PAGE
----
The Chargé in Peru (Butler) to the Secretary of State

No. 8764

Sir: I have the honor to refer to the Department’s Circular Instruction dated December 7, 1943 (File No. 740.00112 RP/3).

The question raised in this Instruction has been the subject of many conversations with influential business men and officers of the Peruvian Government. These people almost unanimously held and expressed the belief that the elimination of Axis companies and their replacement by nationals could be effected without seeking financial or managerial assistance outside the usual commercial channels. The Embassy has always shared this opinion and gave expression thereto in Despatch No. 3002 of March 3, 1942 and Despatch No. 7445 of July 24, 1943.12

Local controls over spear-head Axis enterprises have been applied loosely and slowly, but there has never been much doubt that eventually they would all be replaced by national interests. The Supreme Decree of April 10, 1943 decreed that after May 31, 1943 the properties of Axis subjects which had not already been transferred to Peruvian nationals by direct negotiation would be subject to expropriation by the State. In the opinion of the Council of Economy this decree itself is defective because it recognizes the procedure of putting all cases of expropriation and forced liquidation through the usual legal channels which according to officials of the Council could never achieve the desired results because normal legal processes can not successfully be employed in the solution of emergency measures. This is the reason given by the Council and Superintendency13 for failure to expropriate and liquidate Axis organizations under the said decree.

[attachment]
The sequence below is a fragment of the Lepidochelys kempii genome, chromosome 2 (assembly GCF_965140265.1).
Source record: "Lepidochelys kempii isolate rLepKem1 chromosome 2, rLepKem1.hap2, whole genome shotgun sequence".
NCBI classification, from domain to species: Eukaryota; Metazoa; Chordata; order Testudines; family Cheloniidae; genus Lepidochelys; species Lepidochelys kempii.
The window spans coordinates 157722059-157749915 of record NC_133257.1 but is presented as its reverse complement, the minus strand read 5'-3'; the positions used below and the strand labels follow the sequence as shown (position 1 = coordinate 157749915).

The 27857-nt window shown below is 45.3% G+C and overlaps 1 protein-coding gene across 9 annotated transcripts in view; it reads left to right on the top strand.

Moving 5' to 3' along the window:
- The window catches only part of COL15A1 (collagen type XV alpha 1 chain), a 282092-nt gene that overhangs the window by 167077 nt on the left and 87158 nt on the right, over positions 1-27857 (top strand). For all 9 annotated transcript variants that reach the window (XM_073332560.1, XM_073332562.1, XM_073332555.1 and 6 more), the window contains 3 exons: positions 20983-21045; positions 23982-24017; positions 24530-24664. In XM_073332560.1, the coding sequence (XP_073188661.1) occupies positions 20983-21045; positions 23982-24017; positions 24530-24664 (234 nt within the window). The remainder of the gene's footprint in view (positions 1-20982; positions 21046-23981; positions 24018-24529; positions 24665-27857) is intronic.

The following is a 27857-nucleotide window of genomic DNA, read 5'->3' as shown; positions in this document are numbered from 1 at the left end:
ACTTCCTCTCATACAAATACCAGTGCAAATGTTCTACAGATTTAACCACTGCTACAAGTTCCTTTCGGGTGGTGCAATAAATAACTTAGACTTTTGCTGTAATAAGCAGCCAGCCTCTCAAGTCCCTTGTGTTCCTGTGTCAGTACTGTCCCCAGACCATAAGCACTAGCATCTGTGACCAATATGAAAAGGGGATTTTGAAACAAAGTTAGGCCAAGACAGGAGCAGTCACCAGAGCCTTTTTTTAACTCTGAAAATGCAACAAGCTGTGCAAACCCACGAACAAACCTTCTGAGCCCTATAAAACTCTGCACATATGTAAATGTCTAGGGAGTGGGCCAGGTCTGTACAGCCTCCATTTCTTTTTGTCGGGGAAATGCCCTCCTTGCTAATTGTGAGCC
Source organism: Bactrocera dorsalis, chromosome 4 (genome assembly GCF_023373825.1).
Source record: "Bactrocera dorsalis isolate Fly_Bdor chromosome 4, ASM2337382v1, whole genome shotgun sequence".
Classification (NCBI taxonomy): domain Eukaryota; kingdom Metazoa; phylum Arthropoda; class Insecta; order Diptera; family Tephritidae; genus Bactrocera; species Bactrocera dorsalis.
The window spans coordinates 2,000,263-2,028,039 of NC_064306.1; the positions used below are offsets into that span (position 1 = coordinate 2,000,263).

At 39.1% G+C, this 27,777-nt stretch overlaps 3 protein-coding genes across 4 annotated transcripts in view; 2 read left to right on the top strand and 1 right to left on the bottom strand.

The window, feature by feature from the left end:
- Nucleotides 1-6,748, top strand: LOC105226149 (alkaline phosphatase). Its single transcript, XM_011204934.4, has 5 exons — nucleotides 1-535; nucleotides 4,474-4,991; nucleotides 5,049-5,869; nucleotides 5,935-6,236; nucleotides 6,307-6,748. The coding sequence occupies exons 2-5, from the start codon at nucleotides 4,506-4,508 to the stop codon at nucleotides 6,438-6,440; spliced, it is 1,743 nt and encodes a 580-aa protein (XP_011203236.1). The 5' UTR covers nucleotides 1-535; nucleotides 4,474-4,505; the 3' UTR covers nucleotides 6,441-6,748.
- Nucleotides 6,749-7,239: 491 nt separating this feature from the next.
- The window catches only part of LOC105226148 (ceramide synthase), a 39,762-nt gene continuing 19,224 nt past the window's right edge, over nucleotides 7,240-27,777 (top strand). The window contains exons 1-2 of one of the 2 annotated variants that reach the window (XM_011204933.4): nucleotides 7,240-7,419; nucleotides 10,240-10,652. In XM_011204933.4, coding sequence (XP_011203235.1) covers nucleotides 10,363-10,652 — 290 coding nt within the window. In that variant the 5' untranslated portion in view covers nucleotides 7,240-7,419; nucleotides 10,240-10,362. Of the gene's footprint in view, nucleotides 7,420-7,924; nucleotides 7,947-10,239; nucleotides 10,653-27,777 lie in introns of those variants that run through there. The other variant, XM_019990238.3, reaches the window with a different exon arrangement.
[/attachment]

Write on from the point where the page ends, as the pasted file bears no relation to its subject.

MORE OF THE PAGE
According to Dr. Aramburu14 and Dr. Garcia Sayan15 there is in preparation at the present time a new Supreme Decree which will empower the Council and Superintendency of Economy to force the prompt dissolution of Axis companies without recourse to the civil courts, and it is therefore hoped that progress in the elimination of [Page 1556] Axis enterprises may soon be accelerated. In any case, the delay which has heretofore characterized the Peruvian Government’s administration of existing legislation has not been caused by any lack of financial resources or of appropriate technical or commercial personnel.

The Department’s policy fostering consultation between American and British Missions on matters of replacement is understood, but it is not thought that any problems will arise in Peru which will indicate the necessity of outside assistance and consequently that such conversations as the Embassy may have with the British Legation on this subject will be limited to the general over-all policy as defined in the Instruction under acknowledgement.

Respectfully yours,

For the Chargé d’Affaires a.i.,
Julian Greenup

Counselor for Economic Affairs
  1. Neither printed.
  2. The Superintendency of Economy operated through a Council and under the Ministry of Finance and Commerce. Its chief function at this time appears to have been the handling of Axis assets.
  3. José Felix Aramburu, president of the Council of the Superintendency.
  4. Superintendent of Economy.